Many times, no matter how much we endeavour, we cannot change things for the person who insists on being bounded by their negative attitude. Though we may try we quickly find ourselves confounded. They will only convince themselves; any amount of cajoling on our part may simply lock them further and further into their stubborn pride. It will do neither of us any good.
What underlies negativity is something so profound as to equal the person’s stubbornness. The more stubborn is the negativity, the deeper and more profound the pain possibly being masked; worry, sorrow, loneliness, fear etc.
We tolerate the person with a negative attitude out of empathy and because it’s wise to do so. There’s no benefit to them or us in drawing attention to the thing that annoys us and confuses them. There’s maybe a masked depression. Would we make it worse by agitating their inner fury? It should not be.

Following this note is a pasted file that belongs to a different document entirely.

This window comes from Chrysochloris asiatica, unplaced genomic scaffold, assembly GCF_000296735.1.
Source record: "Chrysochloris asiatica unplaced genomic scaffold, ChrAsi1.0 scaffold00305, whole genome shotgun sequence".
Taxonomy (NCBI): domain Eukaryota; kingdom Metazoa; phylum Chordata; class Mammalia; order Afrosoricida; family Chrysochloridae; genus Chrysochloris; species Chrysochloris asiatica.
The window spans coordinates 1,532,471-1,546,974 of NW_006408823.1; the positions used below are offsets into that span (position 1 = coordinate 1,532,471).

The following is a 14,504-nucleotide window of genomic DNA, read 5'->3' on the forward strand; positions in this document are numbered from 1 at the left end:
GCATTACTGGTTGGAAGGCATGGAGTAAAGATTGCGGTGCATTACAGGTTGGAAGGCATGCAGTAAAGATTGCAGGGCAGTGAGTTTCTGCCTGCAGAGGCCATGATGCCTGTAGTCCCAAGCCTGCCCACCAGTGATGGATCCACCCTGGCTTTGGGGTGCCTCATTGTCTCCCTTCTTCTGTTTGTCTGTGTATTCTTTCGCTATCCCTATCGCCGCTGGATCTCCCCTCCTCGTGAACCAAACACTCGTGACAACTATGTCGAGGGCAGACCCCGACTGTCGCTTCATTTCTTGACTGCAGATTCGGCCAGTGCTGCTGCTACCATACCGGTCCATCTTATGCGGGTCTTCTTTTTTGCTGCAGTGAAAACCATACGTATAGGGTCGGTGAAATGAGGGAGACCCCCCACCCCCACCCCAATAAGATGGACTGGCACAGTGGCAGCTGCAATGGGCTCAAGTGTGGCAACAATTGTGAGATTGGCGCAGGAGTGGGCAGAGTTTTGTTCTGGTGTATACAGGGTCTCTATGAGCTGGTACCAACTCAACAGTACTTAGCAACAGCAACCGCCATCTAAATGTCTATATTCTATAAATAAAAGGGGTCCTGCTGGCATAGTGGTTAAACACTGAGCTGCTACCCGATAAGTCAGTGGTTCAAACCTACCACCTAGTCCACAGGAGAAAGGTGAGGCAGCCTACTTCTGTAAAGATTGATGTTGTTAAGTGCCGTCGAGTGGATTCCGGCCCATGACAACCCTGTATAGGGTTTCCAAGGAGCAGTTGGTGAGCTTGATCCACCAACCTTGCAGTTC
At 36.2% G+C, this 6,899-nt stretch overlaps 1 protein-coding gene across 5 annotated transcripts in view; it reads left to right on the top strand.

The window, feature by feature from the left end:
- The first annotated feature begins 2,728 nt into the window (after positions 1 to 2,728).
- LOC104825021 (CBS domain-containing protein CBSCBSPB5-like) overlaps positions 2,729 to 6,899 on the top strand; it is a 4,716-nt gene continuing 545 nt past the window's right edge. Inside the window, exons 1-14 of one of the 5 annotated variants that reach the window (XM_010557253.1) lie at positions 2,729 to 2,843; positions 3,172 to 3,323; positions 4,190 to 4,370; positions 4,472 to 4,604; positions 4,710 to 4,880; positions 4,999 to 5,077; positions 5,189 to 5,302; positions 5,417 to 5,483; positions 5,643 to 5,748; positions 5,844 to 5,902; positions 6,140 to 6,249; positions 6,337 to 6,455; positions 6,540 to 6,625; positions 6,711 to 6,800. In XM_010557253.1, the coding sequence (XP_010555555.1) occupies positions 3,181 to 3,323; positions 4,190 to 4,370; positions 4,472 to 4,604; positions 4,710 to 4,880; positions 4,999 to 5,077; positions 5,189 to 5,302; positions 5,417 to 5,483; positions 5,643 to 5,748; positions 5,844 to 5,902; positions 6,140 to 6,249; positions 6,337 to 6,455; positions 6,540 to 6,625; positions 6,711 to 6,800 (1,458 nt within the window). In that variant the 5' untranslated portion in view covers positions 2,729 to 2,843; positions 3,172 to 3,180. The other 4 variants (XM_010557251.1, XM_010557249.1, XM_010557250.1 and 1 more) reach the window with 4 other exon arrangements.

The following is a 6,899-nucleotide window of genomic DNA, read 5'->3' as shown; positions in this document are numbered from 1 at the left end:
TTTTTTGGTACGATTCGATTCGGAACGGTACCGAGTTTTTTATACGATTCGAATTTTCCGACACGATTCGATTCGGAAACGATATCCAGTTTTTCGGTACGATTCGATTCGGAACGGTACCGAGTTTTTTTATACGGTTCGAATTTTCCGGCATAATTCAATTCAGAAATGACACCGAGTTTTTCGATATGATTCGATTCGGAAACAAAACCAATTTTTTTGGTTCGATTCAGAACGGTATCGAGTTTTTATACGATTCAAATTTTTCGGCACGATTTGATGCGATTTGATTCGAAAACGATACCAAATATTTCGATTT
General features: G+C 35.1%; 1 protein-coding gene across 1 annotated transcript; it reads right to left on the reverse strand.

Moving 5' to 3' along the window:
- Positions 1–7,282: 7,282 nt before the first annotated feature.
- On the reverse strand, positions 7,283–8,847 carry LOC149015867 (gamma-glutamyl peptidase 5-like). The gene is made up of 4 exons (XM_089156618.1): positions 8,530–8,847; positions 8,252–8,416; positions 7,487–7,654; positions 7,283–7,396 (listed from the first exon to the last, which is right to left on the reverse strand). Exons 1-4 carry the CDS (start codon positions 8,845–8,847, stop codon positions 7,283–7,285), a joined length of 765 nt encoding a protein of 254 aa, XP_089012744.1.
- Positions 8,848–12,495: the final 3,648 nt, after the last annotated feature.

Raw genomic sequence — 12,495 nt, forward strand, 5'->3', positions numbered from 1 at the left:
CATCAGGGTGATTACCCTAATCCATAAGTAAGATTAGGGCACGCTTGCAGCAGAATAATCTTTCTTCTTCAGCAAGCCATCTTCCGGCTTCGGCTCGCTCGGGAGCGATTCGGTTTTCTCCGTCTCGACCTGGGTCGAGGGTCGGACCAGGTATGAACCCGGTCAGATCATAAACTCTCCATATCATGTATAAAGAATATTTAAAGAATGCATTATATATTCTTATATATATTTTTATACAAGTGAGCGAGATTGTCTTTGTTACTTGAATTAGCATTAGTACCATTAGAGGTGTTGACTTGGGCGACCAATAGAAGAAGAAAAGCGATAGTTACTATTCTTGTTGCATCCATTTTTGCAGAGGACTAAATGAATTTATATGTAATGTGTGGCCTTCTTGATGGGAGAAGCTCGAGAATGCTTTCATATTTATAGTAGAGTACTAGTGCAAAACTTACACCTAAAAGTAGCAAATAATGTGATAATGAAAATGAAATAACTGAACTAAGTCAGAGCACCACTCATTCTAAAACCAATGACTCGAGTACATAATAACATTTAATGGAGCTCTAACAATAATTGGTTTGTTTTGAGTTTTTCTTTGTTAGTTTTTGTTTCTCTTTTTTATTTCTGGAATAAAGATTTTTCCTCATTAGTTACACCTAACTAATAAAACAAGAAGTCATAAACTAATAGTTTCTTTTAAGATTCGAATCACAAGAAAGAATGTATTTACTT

Ours is to tolerate, not simply because it’s right – it’s respectful and dignifying – but because it’s necessary. People with a negative attitude forego much of the personal power they would otherwise have.
But they can wear us down and anger us for their petty First World complaints. We too need some relief valve or we become susceptible, especially those of us who (to the negative person) are annoyingly positive. Though, it’s not our fault that we are convinced that a life of gratitude, grace and thankfulness is the most appropriate way of living. We have been born that way, possibly. In any event, it’s best not to over think things here.
The strong need to stay strong if they are to be of any value to the weak.
The positive person must protect their strength, ensuring their peace and joy emanates from the truth of the gospel.
If there is veracity to our strength then joy and peace will follow us and they won’t depart for long when we feel occasionally estranged to them.
If we are in a contingent relationship with the negative person, ours is to loan them our strength and grace as space to get through petty complaints by seeing them as they are.
Negative attitudes are often underpinned by unreconciled emotion deeper down. Our negativity won’t help them in theirs. We are best to offer them grace – which is undeserved favour – at least to a point.
Staying positive when others are trying to infuriate us is easier than we often think it is.
© 2014 S. J. Wickham.